Sept. 5, 2018: The Translational Science of Changing Behavior
Behaviors such as physical inactivity, smoking and unhealthy eating have an enormous negative influence on health. Although unhealthy behaviors can lead to chronic disease, healthy behavior changes can be part of successful disease treatments. But making lasting behavior change is difficult, so translational scientists seek to understand, develop and implement more efficient and effective behavioral interventions, just as they do for the development of drugs, devices and medical procedures.
The Science of Behavior Change (SOBC) program, which is supported through the NIH Common Fund and contributed to by NCATS, is taking a new and exciting approach to behavior change. Utilizing concepts from pre-clinical translation and drug development, behavioral scientists work to identify a target, develop assays (tests) to measure activity related to that target, and then study target activity in response to interventions. But rather than being molecular entities like proteins or genes, in behavior change research, the targets are the psychological processes and mechanisms that drive behavior. These include self-regulation, stress reactivity and stress resilience, or interpersonal and social processes.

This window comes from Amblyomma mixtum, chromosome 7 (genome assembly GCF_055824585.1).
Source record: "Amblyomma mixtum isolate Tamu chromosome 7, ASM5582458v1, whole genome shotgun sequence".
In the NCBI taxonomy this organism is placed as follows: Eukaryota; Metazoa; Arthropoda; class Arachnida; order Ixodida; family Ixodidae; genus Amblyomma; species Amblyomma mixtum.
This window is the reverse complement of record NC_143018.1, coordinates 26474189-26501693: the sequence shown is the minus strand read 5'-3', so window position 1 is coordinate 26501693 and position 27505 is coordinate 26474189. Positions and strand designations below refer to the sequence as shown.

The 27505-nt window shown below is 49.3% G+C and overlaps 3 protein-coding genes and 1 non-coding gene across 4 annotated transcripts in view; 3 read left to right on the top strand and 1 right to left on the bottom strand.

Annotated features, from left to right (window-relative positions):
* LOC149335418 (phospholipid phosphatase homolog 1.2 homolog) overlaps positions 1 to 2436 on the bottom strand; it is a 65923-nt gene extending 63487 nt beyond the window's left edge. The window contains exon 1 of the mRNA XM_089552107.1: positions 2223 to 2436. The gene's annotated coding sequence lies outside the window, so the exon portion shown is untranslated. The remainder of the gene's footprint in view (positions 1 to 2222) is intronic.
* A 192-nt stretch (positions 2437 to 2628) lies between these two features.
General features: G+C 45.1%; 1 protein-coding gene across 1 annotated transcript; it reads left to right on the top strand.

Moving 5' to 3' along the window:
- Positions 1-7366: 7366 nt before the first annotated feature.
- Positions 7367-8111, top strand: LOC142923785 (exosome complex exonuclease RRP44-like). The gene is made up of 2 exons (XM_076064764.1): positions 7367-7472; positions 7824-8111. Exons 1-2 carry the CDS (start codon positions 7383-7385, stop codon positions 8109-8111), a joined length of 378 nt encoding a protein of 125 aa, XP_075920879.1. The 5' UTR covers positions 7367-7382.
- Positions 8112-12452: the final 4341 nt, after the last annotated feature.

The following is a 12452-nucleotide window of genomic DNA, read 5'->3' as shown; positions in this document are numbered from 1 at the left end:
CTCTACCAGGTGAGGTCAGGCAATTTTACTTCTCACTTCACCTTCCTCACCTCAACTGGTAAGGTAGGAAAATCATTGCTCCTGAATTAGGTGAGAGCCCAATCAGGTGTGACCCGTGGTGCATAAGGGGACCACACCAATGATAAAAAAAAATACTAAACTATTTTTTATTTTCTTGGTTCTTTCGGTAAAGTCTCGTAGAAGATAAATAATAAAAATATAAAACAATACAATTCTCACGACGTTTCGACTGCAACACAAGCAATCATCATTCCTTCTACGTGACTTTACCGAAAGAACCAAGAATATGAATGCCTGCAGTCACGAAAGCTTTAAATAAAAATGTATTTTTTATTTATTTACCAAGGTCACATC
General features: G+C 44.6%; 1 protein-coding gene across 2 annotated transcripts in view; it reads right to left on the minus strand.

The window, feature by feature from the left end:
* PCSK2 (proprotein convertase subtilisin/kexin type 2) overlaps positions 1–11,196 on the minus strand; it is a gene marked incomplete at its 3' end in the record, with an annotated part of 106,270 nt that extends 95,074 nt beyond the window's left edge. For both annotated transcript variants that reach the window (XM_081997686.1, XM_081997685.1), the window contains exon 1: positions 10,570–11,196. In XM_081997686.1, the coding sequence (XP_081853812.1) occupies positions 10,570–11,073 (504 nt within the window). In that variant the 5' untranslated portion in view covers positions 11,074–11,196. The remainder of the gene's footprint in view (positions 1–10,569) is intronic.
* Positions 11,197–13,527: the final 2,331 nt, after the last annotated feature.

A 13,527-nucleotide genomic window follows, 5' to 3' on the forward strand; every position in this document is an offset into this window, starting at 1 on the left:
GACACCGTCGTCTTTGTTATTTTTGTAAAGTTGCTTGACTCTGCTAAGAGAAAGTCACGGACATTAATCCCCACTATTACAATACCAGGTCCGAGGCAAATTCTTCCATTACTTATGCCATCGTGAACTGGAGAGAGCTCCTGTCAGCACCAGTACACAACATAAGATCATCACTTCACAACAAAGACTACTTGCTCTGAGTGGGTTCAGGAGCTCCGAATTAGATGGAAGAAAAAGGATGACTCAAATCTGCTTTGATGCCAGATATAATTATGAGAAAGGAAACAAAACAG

For example, a measure of self-regulation is “delay discounting” — the degree to which a person chooses a small reward immediately (e.g., one more cookie) instead of a larger reward later (e.g., weight loss). Stress responses and stress recovery times are measures of stress reactivity and resilience. Using this approach allows translational researchers to not only test whether a behavior change intervention worked, but also why it worked — or did not.
Measures of target mechanisms that have been developed and validated by SOBC researchers, whether those measures are self-report assays, neuroimaging studies, physiological responses or behavioral assays, are freely available for use by others through the SOBC Measures Repository. This repository currently includes 113 measures in the areas of self-regulation, stress reactivity and resilience, and interpersonal and social processes.
Beyond its potential to make the development of behavioral interventions to prevent and treat disease more efficient and effective, this work promises to inform NCATS’ efforts to improve medication adherence and to advance the science of dissemination and implementation of interventions shown to improve health.
Now about that cookie…
Christopher P. Austin, M.D.
National Center for Advancing Translational Sciences